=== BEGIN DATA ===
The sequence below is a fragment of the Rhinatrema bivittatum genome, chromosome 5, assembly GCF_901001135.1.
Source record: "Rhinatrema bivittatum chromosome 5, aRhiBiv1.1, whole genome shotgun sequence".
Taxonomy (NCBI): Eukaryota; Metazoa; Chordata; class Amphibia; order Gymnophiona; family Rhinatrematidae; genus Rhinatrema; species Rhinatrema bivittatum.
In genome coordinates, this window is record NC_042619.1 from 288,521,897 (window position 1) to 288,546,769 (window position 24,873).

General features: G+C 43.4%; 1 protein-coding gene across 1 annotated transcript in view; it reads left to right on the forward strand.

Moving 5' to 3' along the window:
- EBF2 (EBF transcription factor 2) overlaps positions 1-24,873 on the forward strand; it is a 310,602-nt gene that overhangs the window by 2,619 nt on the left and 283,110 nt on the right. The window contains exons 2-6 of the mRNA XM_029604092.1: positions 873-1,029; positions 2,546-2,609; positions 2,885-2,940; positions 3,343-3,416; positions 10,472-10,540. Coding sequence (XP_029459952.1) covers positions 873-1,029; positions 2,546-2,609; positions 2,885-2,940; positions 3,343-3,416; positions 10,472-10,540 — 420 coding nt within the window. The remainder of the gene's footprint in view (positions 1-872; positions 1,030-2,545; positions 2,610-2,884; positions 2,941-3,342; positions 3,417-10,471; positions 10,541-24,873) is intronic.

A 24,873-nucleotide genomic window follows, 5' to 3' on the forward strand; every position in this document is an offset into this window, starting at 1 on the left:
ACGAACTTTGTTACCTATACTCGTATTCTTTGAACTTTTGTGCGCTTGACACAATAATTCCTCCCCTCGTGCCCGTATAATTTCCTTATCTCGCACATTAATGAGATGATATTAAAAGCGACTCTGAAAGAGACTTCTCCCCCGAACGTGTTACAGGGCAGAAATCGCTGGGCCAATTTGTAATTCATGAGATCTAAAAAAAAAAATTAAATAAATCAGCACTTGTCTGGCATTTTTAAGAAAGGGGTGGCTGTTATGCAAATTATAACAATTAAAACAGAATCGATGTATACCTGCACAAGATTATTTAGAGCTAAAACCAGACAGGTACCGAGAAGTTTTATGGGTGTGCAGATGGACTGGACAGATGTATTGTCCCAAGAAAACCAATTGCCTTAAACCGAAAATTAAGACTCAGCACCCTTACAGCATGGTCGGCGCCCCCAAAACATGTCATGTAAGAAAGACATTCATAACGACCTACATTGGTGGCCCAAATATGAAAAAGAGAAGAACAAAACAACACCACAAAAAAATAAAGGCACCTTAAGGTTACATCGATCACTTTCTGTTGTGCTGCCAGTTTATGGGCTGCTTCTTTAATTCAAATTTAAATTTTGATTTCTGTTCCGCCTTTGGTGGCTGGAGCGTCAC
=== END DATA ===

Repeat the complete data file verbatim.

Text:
The sequence below is a fragment of the Rhinatrema bivittatum genome, chromosome 5, assembly GCF_901001135.1.
Source record: "Rhinatrema bivittatum chromosome 5, aRhiBiv1.1, whole genome shotgun sequence".
Taxonomy (NCBI): Eukaryota; Metazoa; Chordata; class Amphibia; order Gymnophiona; family Rhinatrematidae; genus Rhinatrema; species Rhinatrema bivittatum.
In genome coordinates, this window is record NC_042619.1 from 288,521,897 (window position 1) to 288,546,769 (window position 24,873).

General features: G+C 43.4%; 1 protein-coding gene across 1 annotated transcript in view; it reads left to right on the forward strand.

Moving 5' to 3' along the window:
- EBF2 (EBF transcription factor 2) overlaps positions 1-24,873 on the forward strand; it is a 310,602-nt gene that overhangs the window by 2,619 nt on the left and 283,110 nt on the right. The window contains exons 2-6 of the mRNA XM_029604092.1: positions 873-1,029; positions 2,546-2,609; positions 2,885-2,940; positions 3,343-3,416; positions 10,472-10,540. Coding sequence (XP_029459952.1) covers positions 873-1,029; positions 2,546-2,609; positions 2,885-2,940; positions 3,343-3,416; positions 10,472-10,540 — 420 coding nt within the window. The remainder of the gene's footprint in view (positions 1-872; positions 1,030-2,545; positions 2,610-2,884; positions 2,941-3,342; positions 3,417-10,471; positions 10,541-24,873) is intronic.

A 24,873-nucleotide genomic window follows, 5' to 3' on the forward strand; every position in this document is an offset into this window, starting at 1 on the left:
ACGAACTTTGTTACCTATACTCGTATTCTTTGAACTTTTGTGCGCTTGACACAATAATTCCTCCCCTCGTGCCCGTATAATTTCCTTATCTCGCACATTAATGAGATGATATTAAAAGCGACTCTGAAAGAGACTTCTCCCCCGAACGTGTTACAGGGCAGAAATCGCTGGGCCAATTTGTAATTCATGAGATCTAAAAAAAAAAATTAAATAAATCAGCACTTGTCTGGCATTTTTAAGAAAGGGGTGGCTGTTATGCAAATTATAACAATTAAAACAGAATCGATGTATACCTGCACAAGATTATTTAGAGCTAAAACCAGACAGGTACCGAGAAGTTTTATGGGTGTGCAGATGGACTGGACAGATGTATTGTCCCAAGAAAACCAATTGCCTTAAACCGAAAATTAAGACTCAGCACCCTTACAGCATGGTCGGCGCCCCCAAAACATGTCATGTAAGAAAGACATTCATAACGACCTACATTGGTGGCCCAAATATGAAAAAGAGAAGAACAAAACAACACCACAAAAAAATAAAGGCACCTTAAGGTTACATCGATCACTTTCTGTTGTGCTGCCAGTTTATGGGCTGCTTCTTTAATTCAAATTTAAATTTTGATTTCTGTTCCGCCTTTGGTGGCTGGAGCGTCAC